Winifred Welles


Winifred Welles was born around 1893. She authored many books of poetry and prose, including The Hesitant Heart (B. W. Huebsch, 1919); This Delicate Love (Viking, 1929); and The Lost Landscape: Some memories of a family and a town in Connecticut, 1659-1906 (Grey Walls Press, 1948). She died around 1939. Source


And worn my melancholy with an air.

My tears were big as stars to deck my hair,

My silence stunning as a sapphire ring.

Oh, more than any light the dark could fling

A glamour over me to make me rare,

Better than any color I could wear

The pearly grandeur that the shadows bring.

What is there left to joy for such as I?

What throne can dawn upraise for me who found

The dusk so royal and so rich a one?

Laughter will whirl and whistle on the sky—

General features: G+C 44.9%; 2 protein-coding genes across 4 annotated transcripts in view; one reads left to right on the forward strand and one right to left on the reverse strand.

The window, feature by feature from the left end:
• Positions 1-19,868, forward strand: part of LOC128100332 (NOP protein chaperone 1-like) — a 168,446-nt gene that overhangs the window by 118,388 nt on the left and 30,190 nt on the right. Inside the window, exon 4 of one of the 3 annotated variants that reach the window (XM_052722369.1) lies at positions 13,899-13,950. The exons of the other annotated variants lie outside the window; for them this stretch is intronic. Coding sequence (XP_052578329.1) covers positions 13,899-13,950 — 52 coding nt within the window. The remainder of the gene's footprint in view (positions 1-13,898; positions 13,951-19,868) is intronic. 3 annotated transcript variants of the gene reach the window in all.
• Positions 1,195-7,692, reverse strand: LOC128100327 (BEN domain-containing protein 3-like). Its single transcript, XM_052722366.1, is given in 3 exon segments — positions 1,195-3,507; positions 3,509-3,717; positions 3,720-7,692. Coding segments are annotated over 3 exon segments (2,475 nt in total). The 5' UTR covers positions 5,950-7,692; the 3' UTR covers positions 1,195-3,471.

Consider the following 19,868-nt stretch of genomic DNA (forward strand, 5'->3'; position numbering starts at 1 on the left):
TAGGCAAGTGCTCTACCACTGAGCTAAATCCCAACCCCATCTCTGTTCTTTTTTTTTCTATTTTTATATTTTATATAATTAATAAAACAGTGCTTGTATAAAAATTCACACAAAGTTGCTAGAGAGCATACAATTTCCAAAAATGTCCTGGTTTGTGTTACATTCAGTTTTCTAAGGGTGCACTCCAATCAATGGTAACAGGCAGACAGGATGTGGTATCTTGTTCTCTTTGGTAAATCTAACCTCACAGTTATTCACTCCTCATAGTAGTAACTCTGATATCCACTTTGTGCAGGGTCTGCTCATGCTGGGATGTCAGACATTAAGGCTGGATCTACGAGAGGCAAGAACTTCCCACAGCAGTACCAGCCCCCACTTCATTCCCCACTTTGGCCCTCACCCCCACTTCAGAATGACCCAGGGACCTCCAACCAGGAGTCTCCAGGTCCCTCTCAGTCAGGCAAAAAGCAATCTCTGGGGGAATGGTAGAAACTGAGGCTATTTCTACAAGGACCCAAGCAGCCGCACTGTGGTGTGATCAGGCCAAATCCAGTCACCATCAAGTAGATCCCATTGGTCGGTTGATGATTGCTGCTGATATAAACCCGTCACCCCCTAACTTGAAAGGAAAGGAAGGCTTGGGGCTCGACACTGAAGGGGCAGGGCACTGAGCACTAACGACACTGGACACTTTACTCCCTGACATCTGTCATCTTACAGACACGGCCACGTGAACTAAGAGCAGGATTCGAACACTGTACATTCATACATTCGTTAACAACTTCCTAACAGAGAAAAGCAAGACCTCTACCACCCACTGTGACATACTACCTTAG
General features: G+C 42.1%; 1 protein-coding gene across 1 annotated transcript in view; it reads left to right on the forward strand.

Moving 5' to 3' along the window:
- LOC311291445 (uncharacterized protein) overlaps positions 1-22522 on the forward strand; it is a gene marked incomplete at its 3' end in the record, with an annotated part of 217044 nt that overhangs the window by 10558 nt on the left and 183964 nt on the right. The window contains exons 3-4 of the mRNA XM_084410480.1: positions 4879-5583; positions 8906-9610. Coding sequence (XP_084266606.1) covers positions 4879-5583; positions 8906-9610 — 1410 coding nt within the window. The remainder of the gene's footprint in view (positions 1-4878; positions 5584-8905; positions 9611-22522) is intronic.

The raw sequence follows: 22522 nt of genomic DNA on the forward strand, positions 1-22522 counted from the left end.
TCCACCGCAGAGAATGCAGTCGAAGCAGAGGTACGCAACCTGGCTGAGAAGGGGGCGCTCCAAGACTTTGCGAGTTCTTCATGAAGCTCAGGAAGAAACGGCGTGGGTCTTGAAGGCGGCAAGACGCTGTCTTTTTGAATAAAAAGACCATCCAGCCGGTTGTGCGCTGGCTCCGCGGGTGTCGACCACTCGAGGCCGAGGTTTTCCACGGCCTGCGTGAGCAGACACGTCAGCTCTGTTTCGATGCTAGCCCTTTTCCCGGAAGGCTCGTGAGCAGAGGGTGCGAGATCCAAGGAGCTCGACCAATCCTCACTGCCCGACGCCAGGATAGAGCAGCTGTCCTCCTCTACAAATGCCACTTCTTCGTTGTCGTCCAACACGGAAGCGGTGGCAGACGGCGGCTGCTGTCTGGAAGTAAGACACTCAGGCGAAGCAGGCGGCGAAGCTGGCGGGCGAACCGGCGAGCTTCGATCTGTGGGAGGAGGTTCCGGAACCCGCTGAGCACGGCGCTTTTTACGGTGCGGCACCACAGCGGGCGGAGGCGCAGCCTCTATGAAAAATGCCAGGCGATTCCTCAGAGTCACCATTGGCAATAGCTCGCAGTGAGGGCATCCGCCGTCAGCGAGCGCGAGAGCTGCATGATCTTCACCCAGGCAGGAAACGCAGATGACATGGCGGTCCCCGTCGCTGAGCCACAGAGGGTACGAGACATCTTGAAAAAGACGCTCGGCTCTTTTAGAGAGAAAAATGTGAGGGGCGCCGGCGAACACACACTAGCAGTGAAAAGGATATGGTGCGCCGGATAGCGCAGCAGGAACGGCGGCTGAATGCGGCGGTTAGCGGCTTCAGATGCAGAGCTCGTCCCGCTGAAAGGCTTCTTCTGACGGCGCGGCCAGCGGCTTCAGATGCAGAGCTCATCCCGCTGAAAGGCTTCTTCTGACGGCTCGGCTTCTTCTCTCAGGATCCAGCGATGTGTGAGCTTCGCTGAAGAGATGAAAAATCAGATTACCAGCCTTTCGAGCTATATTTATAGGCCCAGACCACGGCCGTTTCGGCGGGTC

Far from this riot I shall stand uncrowned,

Disrobed, bereft, an outcast in the sun.





Literary Movements:


Anthology Years:



Death & Loss

Humor & Satire

Poetic Form

Literary Devices:

End Rhyme

when a poem has lines ending with words that sound the same


exaggerated statements or claims not meant to be taken literally


the expression of one's meaning by using language that normally signifies the opposite, typically for humorous or emphatic effect


the fact of two things being seen or placed close together with contrasting effect

Rhetorical Question

a question asked for effect, not necessarily to be answered


A poem with fourteen lines that traditionally uses a fixed rhyme scheme and meter.